Adobo Pork Roast


Preparation info

  • Difficulty


  • Serves

    6 to 8

Appears in

Cooking One on One

Cooking One on One

By John Ash

Published 2004

  • About

This recipe came from the Mexican kitchen crew at my restaurant in Santa Rosa, California, and was a favorite at staff meals. The process is a little different from the previous recipes, because the meat is cooked on the stovetop and the sauce is prepared separately. (For more information on the chile varieties.) The long list of suggested accompaniments is traditional; you can make as few or as many of them as you like.


For the Pork

  • 2 tablespoons olive oil
  • 3½-to 4-pound boneless pork shoulder or butter
  • 2 cups homemade chicken stock or your favorite canned broth
  • 2 large bay leaves
  • 3 whole cloves
  • 12 peppercorns

For the Sauce

  • 4 large dried ancho or mulato chiles
  • 2 or 3 dried guajillo or New Mexico chiles
  • 1 dried chipotle chile
  • 2 cups chopped white onions
  • ½ teaspoon fennel seeds
  • 1 tablespoon dried oregano (preferably Mexican)
  • 1 teaspoon cumin seeds
  • 3 tablespoons chopped garlic
  • 1 cup diced tomatoes, fresh or canned
  • 2 tablespoons olive oil
  • Salt and freshly ground pepper to taste


To Prepare the Pork

In a large heavy-bottomed pot, heat the olive oil and brown the pork on both sides over high heat. Add the stock, bay leaves, cloves, peppercorns, and enough water to cover by half an inch or so. Bring the liquid to a boil over medium heat, skimming off and discarding any scum that rises to the surface (it sounds awful and doesn’t look much better, but it’s nothing to worry about). Reduce the heat, cover the pot, and simmer for 2 to 2½ hours, or until the pork is very tender. Remove the pork from the pot and set aside. Pour the liquid through a strainer into a bowl, discarding the solids. Let the liquid sit for a few minutes while the fat rises to the surface, and then skim off as much of the fat as possible (it’s the oily liquid floating on top). (If you are making this ahead, refrigerate the strained stock separately from the pork. The congealed fat can then easily be removed from the surface.)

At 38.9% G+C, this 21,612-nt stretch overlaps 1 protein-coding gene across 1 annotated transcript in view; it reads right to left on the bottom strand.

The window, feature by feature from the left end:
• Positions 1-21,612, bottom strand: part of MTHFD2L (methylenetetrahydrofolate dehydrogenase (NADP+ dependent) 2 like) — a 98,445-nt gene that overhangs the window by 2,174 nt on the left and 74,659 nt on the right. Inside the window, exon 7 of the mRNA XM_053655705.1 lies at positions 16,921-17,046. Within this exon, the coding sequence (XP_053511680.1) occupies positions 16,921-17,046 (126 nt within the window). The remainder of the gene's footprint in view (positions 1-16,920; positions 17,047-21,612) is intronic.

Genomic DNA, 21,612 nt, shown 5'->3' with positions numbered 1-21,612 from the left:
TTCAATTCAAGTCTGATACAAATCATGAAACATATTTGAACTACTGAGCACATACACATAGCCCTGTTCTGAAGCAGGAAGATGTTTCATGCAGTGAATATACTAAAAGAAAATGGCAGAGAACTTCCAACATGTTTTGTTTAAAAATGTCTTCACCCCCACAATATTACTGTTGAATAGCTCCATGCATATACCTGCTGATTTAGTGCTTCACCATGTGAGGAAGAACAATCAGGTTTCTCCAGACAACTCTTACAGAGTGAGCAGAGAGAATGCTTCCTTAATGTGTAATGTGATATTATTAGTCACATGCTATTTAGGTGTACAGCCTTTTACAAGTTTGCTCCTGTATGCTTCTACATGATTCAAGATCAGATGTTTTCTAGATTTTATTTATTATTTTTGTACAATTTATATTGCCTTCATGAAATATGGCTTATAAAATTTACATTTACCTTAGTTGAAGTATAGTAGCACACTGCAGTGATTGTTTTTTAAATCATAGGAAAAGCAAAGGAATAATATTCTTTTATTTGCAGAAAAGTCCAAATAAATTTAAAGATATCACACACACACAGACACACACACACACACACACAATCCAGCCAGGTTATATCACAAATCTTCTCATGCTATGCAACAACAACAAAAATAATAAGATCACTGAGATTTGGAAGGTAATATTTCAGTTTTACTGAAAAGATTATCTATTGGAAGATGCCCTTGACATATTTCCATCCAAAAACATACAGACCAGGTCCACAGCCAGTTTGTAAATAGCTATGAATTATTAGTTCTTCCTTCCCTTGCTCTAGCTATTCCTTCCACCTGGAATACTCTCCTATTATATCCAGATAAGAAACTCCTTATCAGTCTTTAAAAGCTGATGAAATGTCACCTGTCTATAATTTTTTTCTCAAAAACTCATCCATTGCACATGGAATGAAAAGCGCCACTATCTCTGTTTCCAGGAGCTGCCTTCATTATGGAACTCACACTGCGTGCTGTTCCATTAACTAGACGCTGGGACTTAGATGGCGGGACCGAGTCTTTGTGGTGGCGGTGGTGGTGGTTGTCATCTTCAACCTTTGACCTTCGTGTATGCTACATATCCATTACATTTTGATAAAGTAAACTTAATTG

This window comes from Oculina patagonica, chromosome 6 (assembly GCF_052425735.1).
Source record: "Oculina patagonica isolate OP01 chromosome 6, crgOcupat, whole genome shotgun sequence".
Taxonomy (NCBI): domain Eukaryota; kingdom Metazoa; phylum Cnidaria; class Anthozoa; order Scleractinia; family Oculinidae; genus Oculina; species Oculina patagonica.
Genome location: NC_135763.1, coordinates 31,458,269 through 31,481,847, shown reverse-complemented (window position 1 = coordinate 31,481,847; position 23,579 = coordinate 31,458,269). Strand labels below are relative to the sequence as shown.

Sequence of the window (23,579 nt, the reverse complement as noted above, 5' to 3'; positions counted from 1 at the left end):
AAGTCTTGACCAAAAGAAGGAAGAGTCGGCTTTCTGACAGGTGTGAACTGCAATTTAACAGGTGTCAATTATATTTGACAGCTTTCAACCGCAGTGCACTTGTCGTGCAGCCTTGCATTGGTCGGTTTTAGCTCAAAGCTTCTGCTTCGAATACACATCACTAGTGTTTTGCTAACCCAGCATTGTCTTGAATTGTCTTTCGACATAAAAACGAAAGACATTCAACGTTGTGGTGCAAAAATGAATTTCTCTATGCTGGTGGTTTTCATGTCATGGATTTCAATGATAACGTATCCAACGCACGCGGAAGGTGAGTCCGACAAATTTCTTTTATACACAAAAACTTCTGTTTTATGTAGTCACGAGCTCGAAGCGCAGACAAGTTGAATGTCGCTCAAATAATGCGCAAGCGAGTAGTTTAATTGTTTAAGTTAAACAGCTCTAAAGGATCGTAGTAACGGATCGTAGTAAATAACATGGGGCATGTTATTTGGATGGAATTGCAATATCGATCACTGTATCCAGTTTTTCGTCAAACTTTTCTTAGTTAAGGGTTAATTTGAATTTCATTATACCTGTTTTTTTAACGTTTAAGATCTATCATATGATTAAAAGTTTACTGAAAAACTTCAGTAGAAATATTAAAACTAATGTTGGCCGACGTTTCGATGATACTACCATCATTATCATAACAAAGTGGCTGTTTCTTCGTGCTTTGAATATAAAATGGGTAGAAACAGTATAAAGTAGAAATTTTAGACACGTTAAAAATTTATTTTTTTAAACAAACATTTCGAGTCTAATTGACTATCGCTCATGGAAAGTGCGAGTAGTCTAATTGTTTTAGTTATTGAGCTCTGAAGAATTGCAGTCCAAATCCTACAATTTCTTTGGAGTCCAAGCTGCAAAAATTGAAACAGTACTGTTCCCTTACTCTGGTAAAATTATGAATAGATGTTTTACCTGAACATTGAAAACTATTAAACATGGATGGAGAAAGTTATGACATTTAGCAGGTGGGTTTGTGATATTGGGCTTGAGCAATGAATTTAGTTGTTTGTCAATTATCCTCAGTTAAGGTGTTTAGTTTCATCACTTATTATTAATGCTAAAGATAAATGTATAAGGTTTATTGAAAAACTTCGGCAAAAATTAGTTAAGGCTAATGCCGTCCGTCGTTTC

To Make the Sauce

Remove the stems and seeds from the chiles and place them in a bowl. Cover them with boiling water and set aside to soften for 30 minutes (do your best to keep them submerged while they soak). Saving the soaking liquid, transfer the chiles to a blender along with the onions, fennel, oregano, cumin, garlic, and tomatoes, and puree until very smooth. In a large saucepan, heat the olive oil and add the chile puree. Cook over medium heat for 4 to 5 minutes, stirring constantly. Add 2 to 3 cups of the strained and defatted pork stock, along with a cup or so of the reserved chile soaking liquid, and simmer uncovered over moderate heat for 15 minutes. If the sauce seems too thick, you can add additional stock. Season with salt and pepper to taste.

Slice the pork and add it to the sauce. Simmer for 5 minutes or so to allow the meat to warm through and absorb the flavor of the sauce. Serve the stew in bowls, passing the accompaniments as desired.


Finely shredded green cabbage, sliced radishes, cilantro, chopped fresh tomatoes and chiles, fresh raw sweet corn, lime wedges, sliced avocado, tortilla chips